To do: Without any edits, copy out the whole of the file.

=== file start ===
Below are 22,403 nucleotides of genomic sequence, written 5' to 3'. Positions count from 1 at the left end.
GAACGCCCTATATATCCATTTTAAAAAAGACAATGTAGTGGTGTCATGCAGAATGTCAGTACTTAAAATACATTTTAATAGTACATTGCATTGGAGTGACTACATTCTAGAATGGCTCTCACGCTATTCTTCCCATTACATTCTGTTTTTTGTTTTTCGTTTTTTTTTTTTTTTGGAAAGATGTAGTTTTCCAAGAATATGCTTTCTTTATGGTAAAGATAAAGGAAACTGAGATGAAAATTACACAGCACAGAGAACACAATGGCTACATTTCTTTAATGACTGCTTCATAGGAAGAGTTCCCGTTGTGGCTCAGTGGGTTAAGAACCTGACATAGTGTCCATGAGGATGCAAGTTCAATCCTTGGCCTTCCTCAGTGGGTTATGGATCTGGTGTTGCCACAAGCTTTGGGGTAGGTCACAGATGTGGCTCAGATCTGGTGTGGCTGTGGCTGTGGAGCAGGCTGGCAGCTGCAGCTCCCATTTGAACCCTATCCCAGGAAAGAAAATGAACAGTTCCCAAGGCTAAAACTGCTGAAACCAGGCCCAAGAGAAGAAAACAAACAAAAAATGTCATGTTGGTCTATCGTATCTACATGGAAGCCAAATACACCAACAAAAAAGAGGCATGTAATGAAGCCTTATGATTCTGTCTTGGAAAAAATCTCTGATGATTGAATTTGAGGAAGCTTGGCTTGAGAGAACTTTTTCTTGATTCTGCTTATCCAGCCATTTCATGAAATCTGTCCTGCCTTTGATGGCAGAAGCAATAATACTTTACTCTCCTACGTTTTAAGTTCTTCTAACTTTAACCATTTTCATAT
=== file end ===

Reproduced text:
Below are 22,403 nucleotides of genomic sequence, written 5' to 3'. Positions count from 1 at the left end.
GAACGCCCTATATATCCATTTTAAAAAAGACAATGTAGTGGTGTCATGCAGAATGTCAGTACTTAAAATACATTTTAATAGTACATTGCATTGGAGTGACTACATTCTAGAATGGCTCTCACGCTATTCTTCCCATTACATTCTGTTTTTTGTTTTTCGTTTTTTTTTTTTTTTGGAAAGATGTAGTTTTCCAAGAATATGCTTTCTTTATGGTAAAGATAAAGGAAACTGAGATGAAAATTACACAGCACAGAGAACACAATGGCTACATTTCTTTAATGACTGCTTCATAGGAAGAGTTCCCGTTGTGGCTCAGTGGGTTAAGAACCTGACATAGTGTCCATGAGGATGCAAGTTCAATCCTTGGCCTTCCTCAGTGGGTTATGGATCTGGTGTTGCCACAAGCTTTGGGGTAGGTCACAGATGTGGCTCAGATCTGGTGTGGCTGTGGCTGTGGAGCAGGCTGGCAGCTGCAGCTCCCATTTGAACCCTATCCCAGGAAAGAAAATGAACAGTTCCCAAGGCTAAAACTGCTGAAACCAGGCCCAAGAGAAGAAAACAAACAAAAAATGTCATGTTGGTCTATCGTATCTACATGGAAGCCAAATACACCAACAAAAAAGAGGCATGTAATGAAGCCTTATGATTCTGTCTTGGAAAAAATCTCTGATGATTGAATTTGAGGAAGCTTGGCTTGAGAGAACTTTTTCTTGATTCTGCTTATCCAGCCATTTCATGAAATCTGTCCTGCCTTTGATGGCAGAAGCAATAATACTTTACTCTCCTACGTTTTAAGTTCTTCTAACTTTAACCATTTTCATAT